Click here to read the newsletter. Here’s an excerpt:
The Little Cimarron and McKinley Ditch
Exciting news from the Gunnison Basin this month! A few weeks ago, the Water Trust implemented a unique project aimed at exploring the effectiveness of water conservation tools and voluntary measures to protect Colorado River Compact entitlements.
You may recall that in 2014, the Colorado Water Trust purchased a portion (5.8 cfs) of the McKinley Ditch to restore late summer flows to the Little Cimarron, while keeping agricultural land in production. Earlier this year, the Water Trust received approval from the Upper Colorado River Commission for a Pilot Program project for our water.
Under the project, McKinley Ditch water was used to irrigate approximately 195 acres of pasture grass from April through July 6th. We’re pleased to report that the pilot project was implemented as planned, and on July 7th, we ceased irrigation for the rest of the season. Water is now being returned to the river for the remainder of the irrigation season.
Water conserved by this pilot project will help improve habitat conditions, and ultimately will benefit both the Little Cimarron and Colorado Rivers. We are excited to be a part of this Pilot Program and are hopeful the study results will lead to a more secure future for Colorado’s rivers.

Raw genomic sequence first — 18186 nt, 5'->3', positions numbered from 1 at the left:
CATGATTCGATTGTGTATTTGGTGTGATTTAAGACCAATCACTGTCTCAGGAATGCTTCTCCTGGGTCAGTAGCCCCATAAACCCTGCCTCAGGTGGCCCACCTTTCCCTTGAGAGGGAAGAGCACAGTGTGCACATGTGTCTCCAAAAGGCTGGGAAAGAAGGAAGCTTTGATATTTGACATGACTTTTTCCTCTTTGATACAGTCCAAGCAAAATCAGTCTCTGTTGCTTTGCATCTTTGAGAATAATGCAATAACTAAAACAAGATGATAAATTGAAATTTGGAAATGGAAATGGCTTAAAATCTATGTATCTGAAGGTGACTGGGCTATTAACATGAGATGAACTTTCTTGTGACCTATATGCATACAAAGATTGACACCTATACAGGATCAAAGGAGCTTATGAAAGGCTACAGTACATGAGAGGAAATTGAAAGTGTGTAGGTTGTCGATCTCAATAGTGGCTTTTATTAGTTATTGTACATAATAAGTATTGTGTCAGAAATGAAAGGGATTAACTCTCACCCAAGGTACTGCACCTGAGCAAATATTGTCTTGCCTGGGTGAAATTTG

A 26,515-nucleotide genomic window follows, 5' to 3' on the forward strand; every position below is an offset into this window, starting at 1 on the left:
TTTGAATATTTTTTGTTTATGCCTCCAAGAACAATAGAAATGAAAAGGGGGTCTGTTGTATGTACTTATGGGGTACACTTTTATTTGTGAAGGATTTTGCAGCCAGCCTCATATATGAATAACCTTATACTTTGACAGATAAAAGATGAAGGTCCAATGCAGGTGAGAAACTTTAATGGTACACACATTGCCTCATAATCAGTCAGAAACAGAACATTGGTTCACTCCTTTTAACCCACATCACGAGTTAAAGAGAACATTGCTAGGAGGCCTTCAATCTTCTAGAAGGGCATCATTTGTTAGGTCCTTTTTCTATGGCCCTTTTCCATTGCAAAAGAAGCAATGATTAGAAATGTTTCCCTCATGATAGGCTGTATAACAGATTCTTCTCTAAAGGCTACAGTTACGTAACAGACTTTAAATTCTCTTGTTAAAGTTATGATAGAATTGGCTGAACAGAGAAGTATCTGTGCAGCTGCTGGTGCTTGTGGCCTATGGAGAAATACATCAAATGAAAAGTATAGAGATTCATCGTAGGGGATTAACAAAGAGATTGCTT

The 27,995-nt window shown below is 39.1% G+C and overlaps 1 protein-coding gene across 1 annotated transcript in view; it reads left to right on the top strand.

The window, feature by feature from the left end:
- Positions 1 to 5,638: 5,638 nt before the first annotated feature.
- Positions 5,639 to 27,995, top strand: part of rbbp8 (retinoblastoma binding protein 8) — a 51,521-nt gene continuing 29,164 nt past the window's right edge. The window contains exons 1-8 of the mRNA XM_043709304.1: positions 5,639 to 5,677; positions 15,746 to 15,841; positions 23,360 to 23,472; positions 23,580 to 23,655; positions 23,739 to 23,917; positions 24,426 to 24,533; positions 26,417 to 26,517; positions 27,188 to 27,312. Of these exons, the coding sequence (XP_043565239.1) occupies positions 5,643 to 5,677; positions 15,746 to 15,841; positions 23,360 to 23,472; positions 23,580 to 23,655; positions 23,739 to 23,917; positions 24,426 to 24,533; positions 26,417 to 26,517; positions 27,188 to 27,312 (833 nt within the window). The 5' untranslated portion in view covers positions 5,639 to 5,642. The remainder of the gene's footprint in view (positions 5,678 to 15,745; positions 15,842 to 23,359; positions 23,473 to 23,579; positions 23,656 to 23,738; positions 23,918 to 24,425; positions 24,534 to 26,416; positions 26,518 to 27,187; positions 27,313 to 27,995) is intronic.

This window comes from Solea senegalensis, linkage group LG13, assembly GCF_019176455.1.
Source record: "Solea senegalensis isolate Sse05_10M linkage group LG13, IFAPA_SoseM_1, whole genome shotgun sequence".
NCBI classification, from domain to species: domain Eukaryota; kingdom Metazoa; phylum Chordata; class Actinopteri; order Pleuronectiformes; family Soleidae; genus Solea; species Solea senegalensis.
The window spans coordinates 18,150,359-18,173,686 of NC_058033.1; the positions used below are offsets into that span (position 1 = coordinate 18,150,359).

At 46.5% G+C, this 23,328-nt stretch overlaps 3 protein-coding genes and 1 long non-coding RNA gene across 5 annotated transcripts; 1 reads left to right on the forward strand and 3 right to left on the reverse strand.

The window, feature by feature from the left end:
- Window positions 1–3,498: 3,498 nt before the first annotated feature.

After a wet spring, summer has been relatively dry, and drought conditions are creeping back into Colorado, particularly over the Rocky Mountains in the center of the state and the Rio Grande basin.
River flows have dropped, so Reclamation and Pueblo Water are running water from accounts in upper reservoirs to Lake Pueblo. This serves two purposes: Creating space for imports next spring and providing water for the voluntary flow program that extends the commercial rafting season.
Finding the additional space in Clear Creek, Twin Lakes and Turquoise reservoirs was problematic this year, because reservoirs still were full from a very wet 2015. Twin Lakes filled early with native water and delayed imports from the Western Slope.
The Fryingpan-Arkansas Project has delivered more than 58,760 acre-feet so far, about 90 percent of what had been expected when allocations were made in May.
The Southeastern District, which determines allocations, will adjust agricultural deliveries, because cities already had requested less water than they were entitled to receive.
Pueblo Water imported about 13,500 acre-feet of water, about 92 percent of normal. Part of the reason was the lack of free space at Twin Lakes, and part was due to maintaining long-term limits since storage space was scarce anyway, said Alan Ward, water resources manager.
Pueblo Water will lease more than 21,700 acre-feet of water this year because of the potential storage crunch earlier this year.
Even so, Pueblo Water had 49,133 acre-feet of water in storage at the end of June, which was down from last year, but 17,600 acre-feet more than was in storage at the end of May. Most of the gain came in the upper reservoirs, and is now being sent to Lake Pueblo, where it is needed for leases and to make space, Ward said.
“Those releases help keep the rafting industry afloat,” Ward said.
This summer, with sea ice across the Arctic Ocean shrinking to below-average levels, a NASA airborne survey of polar ice just completed its first flights. Its target: aquamarine pools of melt water on the ice surface that may be accelerating the overall sea ice retreat.